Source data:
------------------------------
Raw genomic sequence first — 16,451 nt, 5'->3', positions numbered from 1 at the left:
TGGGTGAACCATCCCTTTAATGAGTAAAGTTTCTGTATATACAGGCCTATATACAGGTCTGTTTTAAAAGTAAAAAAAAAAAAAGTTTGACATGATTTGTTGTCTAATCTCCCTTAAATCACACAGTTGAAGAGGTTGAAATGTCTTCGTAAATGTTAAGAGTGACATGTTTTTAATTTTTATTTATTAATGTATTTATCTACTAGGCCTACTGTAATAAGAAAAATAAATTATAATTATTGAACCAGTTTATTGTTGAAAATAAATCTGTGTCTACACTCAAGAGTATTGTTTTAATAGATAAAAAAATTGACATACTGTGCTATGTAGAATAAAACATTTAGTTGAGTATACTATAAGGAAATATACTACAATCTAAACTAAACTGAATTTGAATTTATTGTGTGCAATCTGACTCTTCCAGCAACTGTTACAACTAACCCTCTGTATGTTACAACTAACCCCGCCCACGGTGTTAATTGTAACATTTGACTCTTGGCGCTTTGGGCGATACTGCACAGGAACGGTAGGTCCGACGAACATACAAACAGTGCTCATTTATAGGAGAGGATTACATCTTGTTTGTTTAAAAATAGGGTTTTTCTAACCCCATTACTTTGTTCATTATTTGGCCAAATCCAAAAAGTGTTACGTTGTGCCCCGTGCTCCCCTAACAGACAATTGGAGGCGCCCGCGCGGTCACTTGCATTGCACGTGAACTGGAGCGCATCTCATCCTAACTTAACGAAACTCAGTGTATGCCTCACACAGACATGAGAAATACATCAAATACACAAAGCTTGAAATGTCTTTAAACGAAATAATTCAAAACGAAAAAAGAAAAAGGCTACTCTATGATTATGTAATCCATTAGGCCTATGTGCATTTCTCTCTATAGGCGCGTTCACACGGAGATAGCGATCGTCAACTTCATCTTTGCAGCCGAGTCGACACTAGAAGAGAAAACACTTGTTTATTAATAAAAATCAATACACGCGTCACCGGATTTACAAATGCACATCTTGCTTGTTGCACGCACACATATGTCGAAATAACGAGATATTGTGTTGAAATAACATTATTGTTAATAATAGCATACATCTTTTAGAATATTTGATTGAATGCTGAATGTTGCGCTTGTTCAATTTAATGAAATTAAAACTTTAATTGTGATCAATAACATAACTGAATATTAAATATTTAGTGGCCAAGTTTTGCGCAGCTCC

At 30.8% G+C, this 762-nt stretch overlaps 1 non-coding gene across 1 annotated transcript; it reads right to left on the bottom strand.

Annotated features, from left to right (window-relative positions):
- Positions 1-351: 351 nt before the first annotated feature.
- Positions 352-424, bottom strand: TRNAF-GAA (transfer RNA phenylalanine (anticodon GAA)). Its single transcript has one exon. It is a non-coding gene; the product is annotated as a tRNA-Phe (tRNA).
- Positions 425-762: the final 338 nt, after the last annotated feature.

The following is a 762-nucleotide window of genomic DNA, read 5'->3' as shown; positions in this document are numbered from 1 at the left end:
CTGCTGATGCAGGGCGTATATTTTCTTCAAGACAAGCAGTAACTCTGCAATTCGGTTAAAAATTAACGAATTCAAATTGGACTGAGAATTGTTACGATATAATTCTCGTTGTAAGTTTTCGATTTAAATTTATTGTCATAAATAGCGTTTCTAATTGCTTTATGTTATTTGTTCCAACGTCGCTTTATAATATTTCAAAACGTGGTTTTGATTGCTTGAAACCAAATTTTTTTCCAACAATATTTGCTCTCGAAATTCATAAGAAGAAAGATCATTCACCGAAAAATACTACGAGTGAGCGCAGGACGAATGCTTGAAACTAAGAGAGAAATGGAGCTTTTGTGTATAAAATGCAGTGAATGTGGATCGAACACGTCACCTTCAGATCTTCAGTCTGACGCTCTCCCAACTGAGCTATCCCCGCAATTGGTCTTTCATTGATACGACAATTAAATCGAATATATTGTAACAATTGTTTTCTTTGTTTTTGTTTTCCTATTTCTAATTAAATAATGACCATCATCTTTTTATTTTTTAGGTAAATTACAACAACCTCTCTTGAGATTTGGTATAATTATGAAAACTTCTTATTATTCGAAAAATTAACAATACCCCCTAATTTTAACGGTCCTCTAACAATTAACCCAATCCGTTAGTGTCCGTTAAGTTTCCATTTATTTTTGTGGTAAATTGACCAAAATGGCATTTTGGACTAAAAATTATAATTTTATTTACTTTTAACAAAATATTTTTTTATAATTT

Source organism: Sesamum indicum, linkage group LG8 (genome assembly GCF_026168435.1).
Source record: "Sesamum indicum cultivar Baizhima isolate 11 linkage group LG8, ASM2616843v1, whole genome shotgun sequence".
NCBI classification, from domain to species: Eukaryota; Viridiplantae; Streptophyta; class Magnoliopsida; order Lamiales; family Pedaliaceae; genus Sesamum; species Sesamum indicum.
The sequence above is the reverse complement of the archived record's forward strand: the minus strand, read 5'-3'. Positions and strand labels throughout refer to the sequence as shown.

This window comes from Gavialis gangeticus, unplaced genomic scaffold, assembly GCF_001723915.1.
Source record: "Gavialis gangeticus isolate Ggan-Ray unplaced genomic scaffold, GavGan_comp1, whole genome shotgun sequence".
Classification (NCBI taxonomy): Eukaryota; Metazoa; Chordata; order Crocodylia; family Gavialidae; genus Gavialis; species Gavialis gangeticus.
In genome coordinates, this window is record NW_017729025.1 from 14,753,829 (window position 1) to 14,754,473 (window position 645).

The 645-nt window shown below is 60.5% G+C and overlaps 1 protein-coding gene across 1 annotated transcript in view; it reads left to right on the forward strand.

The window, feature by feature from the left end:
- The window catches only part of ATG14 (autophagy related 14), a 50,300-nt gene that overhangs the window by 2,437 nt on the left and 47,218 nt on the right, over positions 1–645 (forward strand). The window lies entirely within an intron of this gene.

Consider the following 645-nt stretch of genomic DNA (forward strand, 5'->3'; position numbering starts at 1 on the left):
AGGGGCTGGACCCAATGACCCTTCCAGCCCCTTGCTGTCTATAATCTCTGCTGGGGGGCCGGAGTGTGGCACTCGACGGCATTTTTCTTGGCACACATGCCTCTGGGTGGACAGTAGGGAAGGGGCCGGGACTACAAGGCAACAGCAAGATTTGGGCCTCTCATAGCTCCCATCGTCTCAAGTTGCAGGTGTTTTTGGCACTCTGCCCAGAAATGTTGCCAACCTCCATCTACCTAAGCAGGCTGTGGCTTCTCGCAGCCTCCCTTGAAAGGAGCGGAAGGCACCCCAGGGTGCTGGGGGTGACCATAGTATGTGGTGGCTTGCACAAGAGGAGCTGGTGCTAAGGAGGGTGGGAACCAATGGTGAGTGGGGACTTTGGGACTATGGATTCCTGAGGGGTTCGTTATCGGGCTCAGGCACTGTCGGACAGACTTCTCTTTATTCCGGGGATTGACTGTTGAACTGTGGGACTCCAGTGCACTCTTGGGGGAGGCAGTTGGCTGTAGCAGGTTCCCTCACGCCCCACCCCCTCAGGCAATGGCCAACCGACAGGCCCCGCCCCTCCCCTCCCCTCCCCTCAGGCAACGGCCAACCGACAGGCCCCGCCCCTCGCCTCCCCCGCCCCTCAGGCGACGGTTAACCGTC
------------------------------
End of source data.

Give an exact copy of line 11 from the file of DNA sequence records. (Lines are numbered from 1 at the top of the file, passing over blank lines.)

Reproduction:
Source record: "Sesamum indicum cultivar Baizhima isolate 11 linkage group LG8, ASM2616843v1, whole genome shotgun sequence".